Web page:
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How to Make Your Organization "Bulletproof"

In a prescient article “Contingency Plan Key to Surviving Economic Downturns,” Jayme Broudy makes a compelling case about the importance of standardizing operations and streamlining business processes as a means to survive economic downturns. He talks about the importance of “investing” in long-term survival and asks:

“So what does ‘invest to insure long-term survival’ really mean? It means spending manpower in two major areas: Creating a bulletproof infrastructure for your business that insures that you are the most efficient operator, and formulating detailed contingency plans to use when the slump hits.”
When times are good, standardizing operations might seem like a “nice-to-have,” but in times like we are facing today it’s a survival tool.
Broudy goes on to show that the secret to being “bulletproof” is to be Efficient and Productive:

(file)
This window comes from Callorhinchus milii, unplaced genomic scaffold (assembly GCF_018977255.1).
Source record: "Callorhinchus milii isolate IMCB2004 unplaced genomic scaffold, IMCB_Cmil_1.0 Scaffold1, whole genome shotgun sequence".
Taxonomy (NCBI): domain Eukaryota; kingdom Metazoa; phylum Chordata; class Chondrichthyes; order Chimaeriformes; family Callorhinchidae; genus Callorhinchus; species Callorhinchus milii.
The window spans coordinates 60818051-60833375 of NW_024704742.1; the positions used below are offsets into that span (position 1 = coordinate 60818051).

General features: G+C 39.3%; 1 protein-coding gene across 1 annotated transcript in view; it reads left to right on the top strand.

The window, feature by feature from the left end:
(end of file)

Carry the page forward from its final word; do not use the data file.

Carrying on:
“The key to productivity is producing consistent, high quality results through the use of formalized systems and processes (rather than depending on people to get it right). This means [that] everyone [is] using the same playbooks that contains the specific standards, operating procedures, job duties and performance criteria, and that an organization chart and detailed job descriptions specify who is responsible for what.
How does this make you the most productive? When the intelligence of your business is captured in systems and processes (instead of in somebody’s head), your results are more consistent and predictable and you can achieve them with lower level employees. . . . Employees become more interchangeable, training becomes simpler, and mistakes fewer. It also means that the business’s most critical resource (that would be you, the owner) is able to let the business operate without continual supervision. You can instead focus on strategic issues that keep you ahead of your competitors.”
This is what the COMPROSE Operations Mapping approach and Zavanta software is all about: being efficient and productive, standardizing operations through good systems, optimizing the effectiveness of corporate training, and making the best use of staff resources.
Want to make your organization “bulletproof”? Start by taking a long hard look at your “systems.”